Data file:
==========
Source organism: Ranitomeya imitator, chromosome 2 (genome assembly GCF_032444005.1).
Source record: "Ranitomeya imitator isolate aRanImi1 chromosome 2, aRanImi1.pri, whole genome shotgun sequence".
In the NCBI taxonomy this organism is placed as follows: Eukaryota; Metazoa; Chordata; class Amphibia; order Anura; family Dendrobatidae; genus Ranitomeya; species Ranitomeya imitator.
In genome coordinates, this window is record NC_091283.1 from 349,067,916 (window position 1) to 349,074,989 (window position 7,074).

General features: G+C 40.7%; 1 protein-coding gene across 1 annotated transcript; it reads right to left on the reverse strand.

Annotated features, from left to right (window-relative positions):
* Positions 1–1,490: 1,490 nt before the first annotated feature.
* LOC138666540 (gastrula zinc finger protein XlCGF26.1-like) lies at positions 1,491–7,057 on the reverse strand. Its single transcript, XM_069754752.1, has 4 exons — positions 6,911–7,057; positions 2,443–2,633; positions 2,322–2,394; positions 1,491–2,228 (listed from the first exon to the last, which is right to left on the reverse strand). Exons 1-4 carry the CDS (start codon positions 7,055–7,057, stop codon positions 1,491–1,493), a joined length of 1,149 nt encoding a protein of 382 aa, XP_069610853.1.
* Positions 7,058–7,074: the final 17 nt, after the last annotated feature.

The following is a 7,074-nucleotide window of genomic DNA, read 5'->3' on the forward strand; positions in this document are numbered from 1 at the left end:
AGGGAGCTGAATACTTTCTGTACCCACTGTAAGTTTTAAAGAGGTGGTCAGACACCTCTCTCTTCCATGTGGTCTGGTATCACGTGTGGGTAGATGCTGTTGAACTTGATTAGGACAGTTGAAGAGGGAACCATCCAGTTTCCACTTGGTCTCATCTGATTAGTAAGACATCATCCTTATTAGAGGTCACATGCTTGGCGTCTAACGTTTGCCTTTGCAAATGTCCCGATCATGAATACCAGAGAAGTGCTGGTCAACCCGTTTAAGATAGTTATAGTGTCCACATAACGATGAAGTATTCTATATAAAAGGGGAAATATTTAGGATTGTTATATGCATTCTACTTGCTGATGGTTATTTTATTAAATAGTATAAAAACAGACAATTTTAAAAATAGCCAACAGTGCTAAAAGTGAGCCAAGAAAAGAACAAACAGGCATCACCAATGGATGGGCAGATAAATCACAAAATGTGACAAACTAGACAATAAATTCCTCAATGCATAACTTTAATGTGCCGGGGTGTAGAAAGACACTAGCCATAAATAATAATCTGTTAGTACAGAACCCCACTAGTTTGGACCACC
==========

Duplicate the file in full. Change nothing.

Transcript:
Source organism: Ranitomeya imitator, chromosome 2 (genome assembly GCF_032444005.1).
Source record: "Ranitomeya imitator isolate aRanImi1 chromosome 2, aRanImi1.pri, whole genome shotgun sequence".
In the NCBI taxonomy this organism is placed as follows: Eukaryota; Metazoa; Chordata; class Amphibia; order Anura; family Dendrobatidae; genus Ranitomeya; species Ranitomeya imitator.
In genome coordinates, this window is record NC_091283.1 from 349,067,916 (window position 1) to 349,074,989 (window position 7,074).

General features: G+C 40.7%; 1 protein-coding gene across 1 annotated transcript; it reads right to left on the reverse strand.

Annotated features, from left to right (window-relative positions):
* Positions 1–1,490: 1,490 nt before the first annotated feature.
* LOC138666540 (gastrula zinc finger protein XlCGF26.1-like) lies at positions 1,491–7,057 on the reverse strand. Its single transcript, XM_069754752.1, has 4 exons — positions 6,911–7,057; positions 2,443–2,633; positions 2,322–2,394; positions 1,491–2,228 (listed from the first exon to the last, which is right to left on the reverse strand). Exons 1-4 carry the CDS (start codon positions 7,055–7,057, stop codon positions 1,491–1,493), a joined length of 1,149 nt encoding a protein of 382 aa, XP_069610853.1.
* Positions 7,058–7,074: the final 17 nt, after the last annotated feature.

The following is a 7,074-nucleotide window of genomic DNA, read 5'->3' on the forward strand; positions in this document are numbered from 1 at the left end:
AGGGAGCTGAATACTTTCTGTACCCACTGTAAGTTTTAAAGAGGTGGTCAGACACCTCTCTCTTCCATGTGGTCTGGTATCACGTGTGGGTAGATGCTGTTGAACTTGATTAGGACAGTTGAAGAGGGAACCATCCAGTTTCCACTTGGTCTCATCTGATTAGTAAGACATCATCCTTATTAGAGGTCACATGCTTGGCGTCTAACGTTTGCCTTTGCAAATGTCCCGATCATGAATACCAGAGAAGTGCTGGTCAACCCGTTTAAGATAGTTATAGTGTCCACATAACGATGAAGTATTCTATATAAAAGGGGAAATATTTAGGATTGTTATATGCATTCTACTTGCTGATGGTTATTTTATTAAATAGTATAAAAACAGACAATTTTAAAAATAGCCAACAGTGCTAAAAGTGAGCCAAGAAAAGAACAAACAGGCATCACCAATGGATGGGCAGATAAATCACAAAATGTGACAAACTAGACAATAAATTCCTCAATGCATAACTTTAATGTGCCGGGGTGTAGAAAGACACTAGCCATAAATAATAATCTGTTAGTACAGAACCCCACTAGTTTGGACCACC